Friday, March 27, 2009

A stroll through computer history

The best way to visit the Computer History Museum is with someone who worked on early computers. That's what I did last week when my favorite uncle, Jordan Spofford, and my Aunt Bev were in town for a few days.

I enjoyed seeing the Apple computer prototype, but my uncle (at left) got most excited about seeing the Cray computer and a reproduction of the Babbage Engine, the first automatic computing machine. I'd never heard of the Babbage before, but he knew all about it.

My uncle worked at Western Electric in Massachusetts in the early days of computing. Here's a photo of him testing the wiring in the D2 computer bay at Western Electric. (He said Hughes Aircraft made the test equipment they used back then.)

This pic shows my uncle and me, reflected in the glass covering over the wiring of the Cray computer.

Tags: computers, Cray, Apple, Babbage

Saturday, March 14, 2009

Unexpected guest

Alzheimer's came to my door last night, and I let her in.

She was wearing pink flowered pajamas topped by a green V-neck sweater. She was standing at the end of my driveway, after ringing the doorbell at 1:30 a.m. From a distance, her blondish page boy hair reminded me of a friend.

"Pat?" I asked from the doorway.

"No," the woman replied, turning toward me, but remaining at the end of the drive. I walked out to meet her, tugging my bathrobe close against the cold.

She was frail, much shorter than my friend Pat, maybe five-foot-two. She said she'd been driving a friend home and had gotten confused. Her car had run out of gas and she'd been walking for a while around trying to find her way home.

I said we'd figure it out and led her inside. She said her feet were cold. I looked down and saw she was barefoot. I sat her down in the family room and went to get her a pair of socks -- a pair of thick, warm woolen ones. As she slowly tugged them on, I asked if her car was nearby. She didn't know. How about her address? She couldn't tell me. Anyone we could call to help? No answer. Her name? That she could tell me, so I looked her up in the phone book and found she lived just three blocks away.

My husband and I took her out to the car and drove a few blocks, then started looking for her address. She gave no sign of recognition, no "That's my house!" I got out with a flashlight so I could read the house numbers. According to the phone book, this was her house. There was one light on inside. I tried the door. Locked. I rang the bell. No response. A car parked on the street directly in front of the house was also locked.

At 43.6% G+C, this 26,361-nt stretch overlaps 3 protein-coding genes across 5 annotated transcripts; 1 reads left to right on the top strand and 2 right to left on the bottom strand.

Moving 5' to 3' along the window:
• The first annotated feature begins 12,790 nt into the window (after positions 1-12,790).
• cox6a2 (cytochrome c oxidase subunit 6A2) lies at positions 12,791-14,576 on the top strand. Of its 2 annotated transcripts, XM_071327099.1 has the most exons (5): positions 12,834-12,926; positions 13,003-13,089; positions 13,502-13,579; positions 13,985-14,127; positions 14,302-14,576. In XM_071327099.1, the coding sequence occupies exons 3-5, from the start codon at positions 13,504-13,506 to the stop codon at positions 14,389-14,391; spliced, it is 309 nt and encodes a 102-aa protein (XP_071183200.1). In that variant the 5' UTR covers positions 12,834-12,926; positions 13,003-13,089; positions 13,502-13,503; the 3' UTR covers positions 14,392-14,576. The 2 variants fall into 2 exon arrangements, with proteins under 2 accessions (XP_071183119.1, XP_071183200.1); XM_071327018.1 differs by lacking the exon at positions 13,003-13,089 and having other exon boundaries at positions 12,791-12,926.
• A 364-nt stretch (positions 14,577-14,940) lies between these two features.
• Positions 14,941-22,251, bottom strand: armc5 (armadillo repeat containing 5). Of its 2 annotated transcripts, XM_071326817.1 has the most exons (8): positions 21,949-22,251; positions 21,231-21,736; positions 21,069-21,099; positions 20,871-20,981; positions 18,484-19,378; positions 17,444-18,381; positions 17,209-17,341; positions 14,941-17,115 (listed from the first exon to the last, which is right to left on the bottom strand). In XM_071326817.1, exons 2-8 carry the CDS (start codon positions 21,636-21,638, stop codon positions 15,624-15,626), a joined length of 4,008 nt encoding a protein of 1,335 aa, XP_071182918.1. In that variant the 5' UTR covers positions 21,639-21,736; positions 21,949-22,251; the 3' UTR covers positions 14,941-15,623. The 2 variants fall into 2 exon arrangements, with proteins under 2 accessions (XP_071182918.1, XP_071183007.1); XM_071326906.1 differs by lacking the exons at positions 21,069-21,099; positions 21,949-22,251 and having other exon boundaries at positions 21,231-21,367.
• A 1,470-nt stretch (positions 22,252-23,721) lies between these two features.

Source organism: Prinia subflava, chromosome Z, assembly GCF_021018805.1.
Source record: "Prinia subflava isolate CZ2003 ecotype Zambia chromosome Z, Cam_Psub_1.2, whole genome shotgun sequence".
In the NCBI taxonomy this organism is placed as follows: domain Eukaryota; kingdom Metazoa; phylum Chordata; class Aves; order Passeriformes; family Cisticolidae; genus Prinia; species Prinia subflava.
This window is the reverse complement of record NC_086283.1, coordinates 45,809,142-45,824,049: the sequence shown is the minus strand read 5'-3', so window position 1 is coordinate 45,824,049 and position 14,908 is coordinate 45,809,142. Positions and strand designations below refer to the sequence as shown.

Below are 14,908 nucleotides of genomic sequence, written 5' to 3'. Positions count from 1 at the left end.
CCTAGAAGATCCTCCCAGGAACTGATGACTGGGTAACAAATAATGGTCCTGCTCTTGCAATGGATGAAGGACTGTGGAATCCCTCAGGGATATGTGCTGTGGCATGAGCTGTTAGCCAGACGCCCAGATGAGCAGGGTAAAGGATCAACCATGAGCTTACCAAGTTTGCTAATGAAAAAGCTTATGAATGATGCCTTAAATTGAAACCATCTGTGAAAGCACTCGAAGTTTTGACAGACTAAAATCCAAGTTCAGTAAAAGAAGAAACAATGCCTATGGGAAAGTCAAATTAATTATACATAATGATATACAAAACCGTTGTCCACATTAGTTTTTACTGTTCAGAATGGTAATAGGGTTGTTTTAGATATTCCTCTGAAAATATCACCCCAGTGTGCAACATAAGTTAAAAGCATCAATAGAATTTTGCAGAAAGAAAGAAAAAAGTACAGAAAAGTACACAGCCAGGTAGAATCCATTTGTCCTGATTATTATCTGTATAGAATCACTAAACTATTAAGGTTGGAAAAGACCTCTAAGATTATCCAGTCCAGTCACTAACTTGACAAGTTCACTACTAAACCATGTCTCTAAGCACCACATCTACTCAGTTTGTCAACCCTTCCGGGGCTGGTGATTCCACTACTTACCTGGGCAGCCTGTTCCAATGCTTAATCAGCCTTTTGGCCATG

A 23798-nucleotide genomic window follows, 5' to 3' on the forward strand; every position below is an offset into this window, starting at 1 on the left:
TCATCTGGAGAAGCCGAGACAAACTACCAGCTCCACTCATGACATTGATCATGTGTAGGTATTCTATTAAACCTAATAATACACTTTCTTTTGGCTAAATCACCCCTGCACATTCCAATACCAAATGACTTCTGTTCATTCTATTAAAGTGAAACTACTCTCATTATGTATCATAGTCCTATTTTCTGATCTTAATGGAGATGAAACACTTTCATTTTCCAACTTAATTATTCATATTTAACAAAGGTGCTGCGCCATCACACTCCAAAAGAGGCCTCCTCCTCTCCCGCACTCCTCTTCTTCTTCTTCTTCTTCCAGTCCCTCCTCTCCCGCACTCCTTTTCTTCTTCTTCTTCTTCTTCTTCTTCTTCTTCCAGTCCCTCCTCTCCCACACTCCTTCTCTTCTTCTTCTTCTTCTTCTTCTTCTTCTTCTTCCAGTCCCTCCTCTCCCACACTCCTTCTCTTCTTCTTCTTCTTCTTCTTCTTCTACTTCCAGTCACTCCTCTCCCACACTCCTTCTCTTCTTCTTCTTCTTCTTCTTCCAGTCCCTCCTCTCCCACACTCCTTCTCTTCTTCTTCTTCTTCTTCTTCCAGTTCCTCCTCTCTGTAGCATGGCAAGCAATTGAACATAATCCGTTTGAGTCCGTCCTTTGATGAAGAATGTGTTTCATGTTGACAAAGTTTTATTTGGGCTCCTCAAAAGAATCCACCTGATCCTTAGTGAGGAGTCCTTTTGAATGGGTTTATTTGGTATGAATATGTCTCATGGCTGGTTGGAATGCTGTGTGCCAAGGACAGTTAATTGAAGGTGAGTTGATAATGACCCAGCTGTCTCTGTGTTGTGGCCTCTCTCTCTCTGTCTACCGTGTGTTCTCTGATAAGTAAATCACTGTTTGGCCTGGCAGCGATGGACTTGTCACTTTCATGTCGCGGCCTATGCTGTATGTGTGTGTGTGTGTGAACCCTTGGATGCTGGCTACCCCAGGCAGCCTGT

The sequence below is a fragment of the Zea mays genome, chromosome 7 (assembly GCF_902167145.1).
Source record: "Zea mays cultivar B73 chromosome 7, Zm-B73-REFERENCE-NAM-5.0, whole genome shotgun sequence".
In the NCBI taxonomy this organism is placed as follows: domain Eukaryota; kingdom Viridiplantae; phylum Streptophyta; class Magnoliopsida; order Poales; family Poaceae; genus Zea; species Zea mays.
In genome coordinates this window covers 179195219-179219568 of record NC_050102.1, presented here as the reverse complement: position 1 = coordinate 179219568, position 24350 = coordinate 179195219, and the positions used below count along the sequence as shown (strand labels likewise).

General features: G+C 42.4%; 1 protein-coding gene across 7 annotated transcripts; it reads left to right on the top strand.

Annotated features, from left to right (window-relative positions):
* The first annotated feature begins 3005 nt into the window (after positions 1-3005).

I went back to the car. She was still sitting quietly in the back seat. What next?

"I think we should take her to the emergency room," my husband said. It was either that or call the police.

The emergency area was quiet. I asked her to take a seat in the waiting area while I talked to the admittance clerk, who had a hard time figuring out our relationship.

"No, I'm not related," I told him. "I think she lives in my neighborhood, but never met her until she rang my doorbell about half an hour ago."

Another young man -- a nurse, a doctor? -- came out and asked her some questions. Did she know what day of the week it was? Could she give him the name of a family member to call? Did she know what year it was? No, no and no.

"How old are you?" the young man asked.

"Umm ... 28?" she responded.

"I don't think so," he said. "I think we need to admit you."

She followed him without protest into the hospital, and my husband and I drove home.

Thursday, March 12, 2009

Journalism as remix?

Is it art ... or appropriation? Creativity or theft?

Take a look at the web's latest phenom, Kutiman, who makes music videos by mashing up and remixing short clips of other people's YouTube videos.

Daniel Sinker, a member of the journalism faculty at Columbia College in Chicago, comes down on the side of art. So do I.

In a recent Huffington Post piece, Sinker said, "If your reaction to this crate of magic is 'Hm. I wonder how we'd go about suing someone who did this' ... instead of, 'Holy crap, clearly, this is the freaking future of entertainment,' it's probably time to put some ramen on your Visa and start making stuff up for your LinkedIn page."

Perhaps the Associated Press might want to consider taking that advice. Instead of acting like RIAA gestapo and suing Shepard Fairey for "copying" an AP photographer's campaign photo for his now-iconic Obama "Hope" poster, the AP might want to consider adopting similar techniques instead. Instead of regarding Fairey's poster as "a threat to journalism," the AP might want to lighten up and bask in the glow. After all, I doubt anyone would remember that photographer's name, or that photo, if it weren't for Fairey's poster.

I think Kutiman's music ... video ... whatever you want to call it ... is seriously cool and creative. But I also like Sinker's larger point ... that musicians and artists aren't the only ones who can take advantage of the proliferation of raw material on the web. He says journalists should be tapping into that mother lode of material too, instead of viewing the web as a threat.

Sinker advises journalists to "Be like Kutiman: use the millions of blog entries, photos, tweets, and videos that find themselves on the web every day to build something new."